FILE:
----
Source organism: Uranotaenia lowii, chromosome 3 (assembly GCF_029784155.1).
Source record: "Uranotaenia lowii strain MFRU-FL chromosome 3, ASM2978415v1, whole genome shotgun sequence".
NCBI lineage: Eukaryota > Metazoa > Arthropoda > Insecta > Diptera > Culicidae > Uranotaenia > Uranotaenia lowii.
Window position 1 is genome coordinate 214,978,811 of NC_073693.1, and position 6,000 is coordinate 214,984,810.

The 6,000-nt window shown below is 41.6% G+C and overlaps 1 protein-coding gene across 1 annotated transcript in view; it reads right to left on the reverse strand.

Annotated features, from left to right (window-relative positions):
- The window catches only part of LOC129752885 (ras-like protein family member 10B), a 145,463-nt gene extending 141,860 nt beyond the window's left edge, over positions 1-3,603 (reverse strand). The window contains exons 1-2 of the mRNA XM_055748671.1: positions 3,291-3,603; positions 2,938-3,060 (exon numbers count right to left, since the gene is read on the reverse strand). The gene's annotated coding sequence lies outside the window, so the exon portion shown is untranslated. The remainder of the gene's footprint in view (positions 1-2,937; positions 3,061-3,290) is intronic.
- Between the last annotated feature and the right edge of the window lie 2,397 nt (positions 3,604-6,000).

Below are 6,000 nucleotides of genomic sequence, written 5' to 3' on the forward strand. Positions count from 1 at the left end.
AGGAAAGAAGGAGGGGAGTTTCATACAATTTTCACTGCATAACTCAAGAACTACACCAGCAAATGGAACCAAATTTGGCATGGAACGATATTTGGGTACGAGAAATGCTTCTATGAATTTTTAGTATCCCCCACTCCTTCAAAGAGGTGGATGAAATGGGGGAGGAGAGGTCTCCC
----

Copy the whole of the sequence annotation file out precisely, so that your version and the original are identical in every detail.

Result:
Source organism: Uranotaenia lowii, chromosome 3 (assembly GCF_029784155.1).
Source record: "Uranotaenia lowii strain MFRU-FL chromosome 3, ASM2978415v1, whole genome shotgun sequence".
NCBI lineage: Eukaryota > Metazoa > Arthropoda > Insecta > Diptera > Culicidae > Uranotaenia > Uranotaenia lowii.
Window position 1 is genome coordinate 214,978,811 of NC_073693.1, and position 6,000 is coordinate 214,984,810.

The 6,000-nt window shown below is 41.6% G+C and overlaps 1 protein-coding gene across 1 annotated transcript in view; it reads right to left on the reverse strand.

Annotated features, from left to right (window-relative positions):
- The window catches only part of LOC129752885 (ras-like protein family member 10B), a 145,463-nt gene extending 141,860 nt beyond the window's left edge, over positions 1-3,603 (reverse strand). The window contains exons 1-2 of the mRNA XM_055748671.1: positions 3,291-3,603; positions 2,938-3,060 (exon numbers count right to left, since the gene is read on the reverse strand). The gene's annotated coding sequence lies outside the window, so the exon portion shown is untranslated. The remainder of the gene's footprint in view (positions 1-2,937; positions 3,061-3,290) is intronic.
- Between the last annotated feature and the right edge of the window lie 2,397 nt (positions 3,604-6,000).

Below are 6,000 nucleotides of genomic sequence, written 5' to 3' on the forward strand. Positions count from 1 at the left end.
AGGAAAGAAGGAGGGGAGTTTCATACAATTTTCACTGCATAACTCAAGAACTACACCAGCAAATGGAACCAAATTTGGCATGGAACGATATTTGGGTACGAGAAATGCTTCTATGAATTTTTAGTATCCCCCACTCCTTCAAAGAGGTGGATGAAATGGGGGAGGAGAGGTCTCCC